Just this year, as governor of Indiana, Pence signed into law a bill that would ban abortions where the reason is the diagnoses of a disability. His effort to defund Planned Parenthood in Indiana led to the closing of a number of clinics. His plans for reproductive rights once the Trump administration moves into the White House? “We’ll see Roe v. Wade consigned to the ash heap of history where it belongs,” he said at a town hall in Michigan in July.
Trump will be nominating a candidate to fill the vacancy on the Supreme Court still left after the February 2016 death of Antonin Scalia. With a Republican-controlled Senate judiciary committee, anyone Trump picks is likely to get rubber-stamped in, and it will almost certainly be someone “very much in the mold of Scalia,” as he promised. We already know who is on his shortlist, and the roster is not exactly filled with champions of reproductive rights. It includes Charles Canady, who is on the Supreme Court of Florida, and who, as a congressman in 1995, proposed a federal ban on “partial-birth abortions” (a phrase he coined). Another shortlisted candidate, Tenth Circuit Court of Appeals judge Timothy Tymkovich, ruled in the 2014 case Burwell v. Hobby Lobby that privately owned companies did not have to provide their employees with contraception as part of their health insurance plans.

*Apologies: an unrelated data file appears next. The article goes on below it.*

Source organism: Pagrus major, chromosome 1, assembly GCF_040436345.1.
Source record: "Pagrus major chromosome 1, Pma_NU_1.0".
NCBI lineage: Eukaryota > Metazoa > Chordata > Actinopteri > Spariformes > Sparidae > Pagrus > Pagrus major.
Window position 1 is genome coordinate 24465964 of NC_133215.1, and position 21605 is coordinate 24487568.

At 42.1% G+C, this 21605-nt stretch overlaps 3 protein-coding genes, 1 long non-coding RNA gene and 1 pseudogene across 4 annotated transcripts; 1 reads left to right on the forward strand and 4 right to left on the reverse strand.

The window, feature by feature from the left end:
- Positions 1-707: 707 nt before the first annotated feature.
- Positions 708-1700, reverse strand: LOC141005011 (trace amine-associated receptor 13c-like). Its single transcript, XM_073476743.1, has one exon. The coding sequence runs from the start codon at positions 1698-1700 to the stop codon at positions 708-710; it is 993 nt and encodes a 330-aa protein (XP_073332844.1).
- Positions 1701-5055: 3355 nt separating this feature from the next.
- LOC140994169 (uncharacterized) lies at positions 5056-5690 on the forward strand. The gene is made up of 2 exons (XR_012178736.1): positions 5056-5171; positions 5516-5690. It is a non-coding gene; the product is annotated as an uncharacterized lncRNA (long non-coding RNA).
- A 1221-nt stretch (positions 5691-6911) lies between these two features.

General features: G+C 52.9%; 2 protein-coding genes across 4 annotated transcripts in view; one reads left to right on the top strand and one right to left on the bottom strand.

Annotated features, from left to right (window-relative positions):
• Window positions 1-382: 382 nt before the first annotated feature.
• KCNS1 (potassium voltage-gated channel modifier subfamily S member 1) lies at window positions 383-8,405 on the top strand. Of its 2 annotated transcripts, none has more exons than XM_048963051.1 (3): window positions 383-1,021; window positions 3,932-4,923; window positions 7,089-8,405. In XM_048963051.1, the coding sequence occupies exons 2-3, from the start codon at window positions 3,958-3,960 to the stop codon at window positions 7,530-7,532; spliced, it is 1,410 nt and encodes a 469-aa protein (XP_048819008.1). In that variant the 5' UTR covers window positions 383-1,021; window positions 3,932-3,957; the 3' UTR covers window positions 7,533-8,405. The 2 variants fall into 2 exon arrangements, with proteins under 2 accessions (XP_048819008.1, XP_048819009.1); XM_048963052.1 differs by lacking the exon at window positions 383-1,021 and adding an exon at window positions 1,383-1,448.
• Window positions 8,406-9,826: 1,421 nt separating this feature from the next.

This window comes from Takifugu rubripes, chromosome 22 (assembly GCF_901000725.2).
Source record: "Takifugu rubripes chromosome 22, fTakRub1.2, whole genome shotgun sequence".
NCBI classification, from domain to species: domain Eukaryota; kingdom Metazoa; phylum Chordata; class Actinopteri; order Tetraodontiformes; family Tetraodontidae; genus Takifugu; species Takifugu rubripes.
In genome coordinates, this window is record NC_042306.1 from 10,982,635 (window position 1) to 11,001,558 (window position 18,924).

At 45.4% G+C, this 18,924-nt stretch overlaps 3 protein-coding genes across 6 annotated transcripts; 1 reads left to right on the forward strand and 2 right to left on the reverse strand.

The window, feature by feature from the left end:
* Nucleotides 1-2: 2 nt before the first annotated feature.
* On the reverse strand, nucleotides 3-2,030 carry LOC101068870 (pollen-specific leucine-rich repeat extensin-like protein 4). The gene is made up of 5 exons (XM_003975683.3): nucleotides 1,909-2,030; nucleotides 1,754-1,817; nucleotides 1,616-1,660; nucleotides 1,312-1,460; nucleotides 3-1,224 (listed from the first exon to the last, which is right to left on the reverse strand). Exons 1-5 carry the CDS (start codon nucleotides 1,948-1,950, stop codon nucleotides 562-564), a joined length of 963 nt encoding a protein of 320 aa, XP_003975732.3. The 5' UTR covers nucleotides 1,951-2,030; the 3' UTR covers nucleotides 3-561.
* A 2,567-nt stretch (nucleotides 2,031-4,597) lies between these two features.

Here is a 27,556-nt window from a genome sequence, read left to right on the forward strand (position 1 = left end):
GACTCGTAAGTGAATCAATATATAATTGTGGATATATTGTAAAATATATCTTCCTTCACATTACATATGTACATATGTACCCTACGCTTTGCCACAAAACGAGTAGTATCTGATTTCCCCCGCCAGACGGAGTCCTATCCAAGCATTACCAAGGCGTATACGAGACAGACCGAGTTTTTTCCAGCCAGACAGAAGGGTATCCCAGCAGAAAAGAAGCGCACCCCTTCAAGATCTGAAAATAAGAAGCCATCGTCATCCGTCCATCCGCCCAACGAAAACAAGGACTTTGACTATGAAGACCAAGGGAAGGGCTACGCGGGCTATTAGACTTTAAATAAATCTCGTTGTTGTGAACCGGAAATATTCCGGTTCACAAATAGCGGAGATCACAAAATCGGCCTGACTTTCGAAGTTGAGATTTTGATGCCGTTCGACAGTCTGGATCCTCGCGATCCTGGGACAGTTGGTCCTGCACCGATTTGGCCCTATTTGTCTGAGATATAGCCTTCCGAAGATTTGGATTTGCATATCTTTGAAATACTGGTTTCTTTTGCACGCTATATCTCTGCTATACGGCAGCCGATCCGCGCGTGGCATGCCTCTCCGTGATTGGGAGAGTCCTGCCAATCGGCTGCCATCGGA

Whoever ends up on the bench, the court will have the same balance as before Scalia’s death, with four liberal justices, four conservative, and the swing voter, Anthony Kennedy. However, two of the liberal justices, Ruth Bader Ginsburg and Stephen Breyer, are both over 78, the average age when Supreme Court justices have retired in the past. Both are expected to leave the bench before Trump’s term is over. This would give him the opportunity to appoint more right-leaning justices, which could threaten the seminal 1973 ruling in Roe v. Wade that declared women’s constitutional right to abortion.
One way that Roe v. Wade could be challenged, writes Robin Marty in Cosmopolitan is the Pain Capable Unborn Child Protection Act that Trump promised to pass in his letter to the pro-life community in September. The legislation, which failed in the Senate in 2015, bans abortions nationally 20 weeks after fertilization or 22 weeks after gestation. Twenty-two weeks, according to most doctors, is too early to detect all fetal anomalies—that means the Act would be conflict with Roe v. Wade, which prohibits any ban on abortion before it can be determined if a fetus is damaged or not. Marty argues that if the ban becomes federal law, it could be challenged in courts, potentially reaching the Supreme Court and giving the country’s highest justices the opportunity to reassess Roe v. Wade.